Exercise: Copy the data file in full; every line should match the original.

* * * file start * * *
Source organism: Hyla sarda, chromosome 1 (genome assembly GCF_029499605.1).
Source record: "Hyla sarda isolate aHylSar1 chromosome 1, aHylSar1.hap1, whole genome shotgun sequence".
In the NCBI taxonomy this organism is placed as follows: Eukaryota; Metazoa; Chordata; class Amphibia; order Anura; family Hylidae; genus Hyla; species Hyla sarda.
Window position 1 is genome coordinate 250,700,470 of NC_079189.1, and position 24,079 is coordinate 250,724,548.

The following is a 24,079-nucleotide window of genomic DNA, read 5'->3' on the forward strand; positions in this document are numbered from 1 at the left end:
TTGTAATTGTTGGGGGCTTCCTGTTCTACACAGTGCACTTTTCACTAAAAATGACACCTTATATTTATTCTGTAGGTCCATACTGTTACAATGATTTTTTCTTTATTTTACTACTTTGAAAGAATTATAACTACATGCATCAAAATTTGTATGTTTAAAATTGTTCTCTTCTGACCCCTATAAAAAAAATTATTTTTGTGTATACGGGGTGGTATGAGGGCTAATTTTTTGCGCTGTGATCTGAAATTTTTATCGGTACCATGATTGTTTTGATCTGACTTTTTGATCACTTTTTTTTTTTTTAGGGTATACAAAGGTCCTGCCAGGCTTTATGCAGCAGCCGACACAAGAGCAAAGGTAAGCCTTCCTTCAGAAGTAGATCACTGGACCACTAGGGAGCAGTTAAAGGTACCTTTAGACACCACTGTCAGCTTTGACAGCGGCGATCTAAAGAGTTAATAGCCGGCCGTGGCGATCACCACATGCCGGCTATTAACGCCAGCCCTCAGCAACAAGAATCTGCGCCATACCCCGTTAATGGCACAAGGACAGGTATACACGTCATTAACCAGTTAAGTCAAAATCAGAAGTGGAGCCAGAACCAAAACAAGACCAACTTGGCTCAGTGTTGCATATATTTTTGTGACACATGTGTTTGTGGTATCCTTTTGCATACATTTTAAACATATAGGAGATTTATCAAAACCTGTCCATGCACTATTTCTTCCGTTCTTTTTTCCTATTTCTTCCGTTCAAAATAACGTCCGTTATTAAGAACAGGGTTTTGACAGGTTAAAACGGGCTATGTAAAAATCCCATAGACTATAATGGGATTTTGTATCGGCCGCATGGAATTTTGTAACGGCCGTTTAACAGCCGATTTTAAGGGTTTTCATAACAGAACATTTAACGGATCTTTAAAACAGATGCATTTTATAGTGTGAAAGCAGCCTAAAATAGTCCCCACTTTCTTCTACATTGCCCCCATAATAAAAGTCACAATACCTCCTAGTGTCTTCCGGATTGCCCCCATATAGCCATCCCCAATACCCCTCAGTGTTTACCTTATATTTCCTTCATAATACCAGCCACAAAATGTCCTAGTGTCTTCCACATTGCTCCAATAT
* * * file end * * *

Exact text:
Source organism: Hyla sarda, chromosome 1 (genome assembly GCF_029499605.1).
Source record: "Hyla sarda isolate aHylSar1 chromosome 1, aHylSar1.hap1, whole genome shotgun sequence".
In the NCBI taxonomy this organism is placed as follows: Eukaryota; Metazoa; Chordata; class Amphibia; order Anura; family Hylidae; genus Hyla; species Hyla sarda.
Window position 1 is genome coordinate 250,700,470 of NC_079189.1, and position 24,079 is coordinate 250,724,548.

The following is a 24,079-nucleotide window of genomic DNA, read 5'->3' on the forward strand; positions in this document are numbered from 1 at the left end:
TTGTAATTGTTGGGGGCTTCCTGTTCTACACAGTGCACTTTTCACTAAAAATGACACCTTATATTTATTCTGTAGGTCCATACTGTTACAATGATTTTTTCTTTATTTTACTACTTTGAAAGAATTATAACTACATGCATCAAAATTTGTATGTTTAAAATTGTTCTCTTCTGACCCCTATAAAAAAAATTATTTTTGTGTATACGGGGTGGTATGAGGGCTAATTTTTTGCGCTGTGATCTGAAATTTTTATCGGTACCATGATTGTTTTGATCTGACTTTTTGATCACTTTTTTTTTTTTTAGGGTATACAAAGGTCCTGCCAGGCTTTATGCAGCAGCCGACACAAGAGCAAAGGTAAGCCTTCCTTCAGAAGTAGATCACTGGACCACTAGGGAGCAGTTAAAGGTACCTTTAGACACCACTGTCAGCTTTGACAGCGGCGATCTAAAGAGTTAATAGCCGGCCGTGGCGATCACCACATGCCGGCTATTAACGCCAGCCCTCAGCAACAAGAATCTGCGCCATACCCCGTTAATGGCACAAGGACAGGTATACACGTCATTAACCAGTTAAGTCAAAATCAGAAGTGGAGCCAGAACCAAAACAAGACCAACTTGGCTCAGTGTTGCATATATTTTTGTGACACATGTGTTTGTGGTATCCTTTTGCATACATTTTAAACATATAGGAGATTTATCAAAACCTGTCCATGCACTATTTCTTCCGTTCTTTTTTCCTATTTCTTCCGTTCAAAATAACGTCCGTTATTAAGAACAGGGTTTTGACAGGTTAAAACGGGCTATGTAAAAATCCCATAGACTATAATGGGATTTTGTATCGGCCGCATGGAATTTTGTAACGGCCGTTTAACAGCCGATTTTAAGGGTTTTCATAACAGAACATTTAACGGATCTTTAAAACAGATGCATTTTATAGTGTGAAAGCAGCCTAAAATAGTCCCCACTTTCTTCTACATTGCCCCCATAATAAAAGTCACAATACCTCCTAGTGTCTTCCGGATTGCCCCCATATAGCCATCCCCAATACCCCTCAGTGTTTACCTTATATTTCCTTCATAATACCAGCCACAAAATGTCCTAGTGTCTTCCACATTGCTCCAATAT